Reconstructive shoulder surgery typically takes about two hours. Torn ligaments need to be sewn together and your collarbone may need to be repositioned in the AC joint. You are usually given general anesthesia, but some patients are given a regional anesthesia, called an interscalene block, injected above the collarbone.

   A two-inch incision is made over the bony bump on the top of your shoulder.

   Torn ligaments around the acromioclavicular (AC) joint are reattached with sutures. Sewing the ligaments back into proper position helps tighten the shoulder and hold the collarbone in place.

   A screw or heavy sutures may be needed to hold your collarbone in place while the ligaments heal.

   The incision is stitched up and you are taken to the recovery room.

Recovery Room  

When you awaken in the recovery room following open reconstruction, your shoulder usually is wrapped in gauze, immobilized in a sling, and covered with an ice pack. You may feel a moderate amount of pain, depending on the severity of the separation, and you will receive pain medication through an IV (intravenous) line. You usually stay in the recovery room for at least two hours while the anesthetic wears off. General anesthesia wears off in about an hour and regional anesthesia may take about two hours to wear off. You should try to move your fingers while you are in the recovery room to improve circulation. Moving your wrist may be painful and you usually should not try to move your elbow. Your temperature, blood pressure, and heartbeat will be monitored by a nurse, who, with the assistance of the doctor, will determine when you are ready to leave the hospital or, if necessary, be admitted for an overnight stay.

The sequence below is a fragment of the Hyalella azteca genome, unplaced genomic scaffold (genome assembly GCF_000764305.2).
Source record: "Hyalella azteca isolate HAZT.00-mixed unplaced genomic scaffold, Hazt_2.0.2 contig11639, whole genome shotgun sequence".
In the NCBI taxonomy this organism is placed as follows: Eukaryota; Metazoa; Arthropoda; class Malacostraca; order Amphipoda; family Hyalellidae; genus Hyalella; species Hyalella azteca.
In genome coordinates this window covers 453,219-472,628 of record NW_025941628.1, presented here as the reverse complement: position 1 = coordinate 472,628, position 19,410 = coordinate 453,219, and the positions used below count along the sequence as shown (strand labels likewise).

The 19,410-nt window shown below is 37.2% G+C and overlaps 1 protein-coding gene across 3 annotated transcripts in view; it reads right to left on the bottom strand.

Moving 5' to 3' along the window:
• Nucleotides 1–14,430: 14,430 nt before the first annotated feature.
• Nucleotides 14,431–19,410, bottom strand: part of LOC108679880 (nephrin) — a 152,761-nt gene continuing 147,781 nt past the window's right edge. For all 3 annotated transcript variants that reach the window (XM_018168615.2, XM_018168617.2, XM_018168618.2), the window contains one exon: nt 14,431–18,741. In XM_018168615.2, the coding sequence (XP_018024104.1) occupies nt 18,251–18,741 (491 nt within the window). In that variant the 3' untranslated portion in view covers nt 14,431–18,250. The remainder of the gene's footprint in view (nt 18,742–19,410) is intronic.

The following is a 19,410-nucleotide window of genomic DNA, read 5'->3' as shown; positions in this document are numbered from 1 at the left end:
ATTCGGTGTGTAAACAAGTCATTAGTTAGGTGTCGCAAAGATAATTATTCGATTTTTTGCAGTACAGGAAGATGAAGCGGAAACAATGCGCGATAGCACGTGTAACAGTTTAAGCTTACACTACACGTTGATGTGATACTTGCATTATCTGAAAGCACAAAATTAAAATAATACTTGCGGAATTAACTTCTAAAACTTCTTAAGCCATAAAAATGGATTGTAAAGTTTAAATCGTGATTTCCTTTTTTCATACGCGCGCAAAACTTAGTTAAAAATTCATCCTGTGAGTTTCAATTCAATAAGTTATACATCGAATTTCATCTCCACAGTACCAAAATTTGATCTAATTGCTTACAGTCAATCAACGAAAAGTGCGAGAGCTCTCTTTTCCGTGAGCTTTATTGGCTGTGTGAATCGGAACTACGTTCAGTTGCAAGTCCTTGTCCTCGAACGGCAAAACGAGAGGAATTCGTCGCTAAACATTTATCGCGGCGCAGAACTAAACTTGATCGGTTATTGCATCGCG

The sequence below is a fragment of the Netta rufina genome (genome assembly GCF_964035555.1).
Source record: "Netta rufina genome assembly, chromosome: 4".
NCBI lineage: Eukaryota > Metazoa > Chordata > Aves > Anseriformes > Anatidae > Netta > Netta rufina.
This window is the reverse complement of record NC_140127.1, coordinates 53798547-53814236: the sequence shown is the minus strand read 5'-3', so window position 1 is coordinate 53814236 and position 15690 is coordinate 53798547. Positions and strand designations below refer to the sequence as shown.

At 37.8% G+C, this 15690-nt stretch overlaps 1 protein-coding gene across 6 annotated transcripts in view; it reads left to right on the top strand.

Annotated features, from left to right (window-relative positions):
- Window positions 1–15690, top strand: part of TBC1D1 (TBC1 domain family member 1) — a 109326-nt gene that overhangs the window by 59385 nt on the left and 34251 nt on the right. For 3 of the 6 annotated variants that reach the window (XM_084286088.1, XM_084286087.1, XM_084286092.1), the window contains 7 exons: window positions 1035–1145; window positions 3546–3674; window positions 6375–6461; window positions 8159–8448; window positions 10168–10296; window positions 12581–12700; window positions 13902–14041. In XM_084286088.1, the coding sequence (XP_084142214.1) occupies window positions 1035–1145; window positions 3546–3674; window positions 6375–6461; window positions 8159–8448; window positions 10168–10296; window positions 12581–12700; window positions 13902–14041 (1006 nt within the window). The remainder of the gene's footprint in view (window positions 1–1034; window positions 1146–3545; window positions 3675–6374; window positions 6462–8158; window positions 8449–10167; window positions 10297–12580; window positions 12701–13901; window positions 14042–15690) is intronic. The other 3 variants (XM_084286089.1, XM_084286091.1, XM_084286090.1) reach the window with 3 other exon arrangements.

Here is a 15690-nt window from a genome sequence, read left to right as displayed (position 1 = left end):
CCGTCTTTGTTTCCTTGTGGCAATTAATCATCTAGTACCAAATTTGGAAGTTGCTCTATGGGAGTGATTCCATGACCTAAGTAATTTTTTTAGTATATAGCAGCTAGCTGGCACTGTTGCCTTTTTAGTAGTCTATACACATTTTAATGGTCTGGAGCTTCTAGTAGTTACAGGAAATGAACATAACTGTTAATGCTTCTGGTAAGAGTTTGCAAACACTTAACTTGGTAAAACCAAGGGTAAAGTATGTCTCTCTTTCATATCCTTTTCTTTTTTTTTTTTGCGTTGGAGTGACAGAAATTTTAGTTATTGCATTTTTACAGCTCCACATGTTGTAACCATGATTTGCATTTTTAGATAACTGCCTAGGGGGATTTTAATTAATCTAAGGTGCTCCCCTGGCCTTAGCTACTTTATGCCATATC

Post-op in Hospital [top]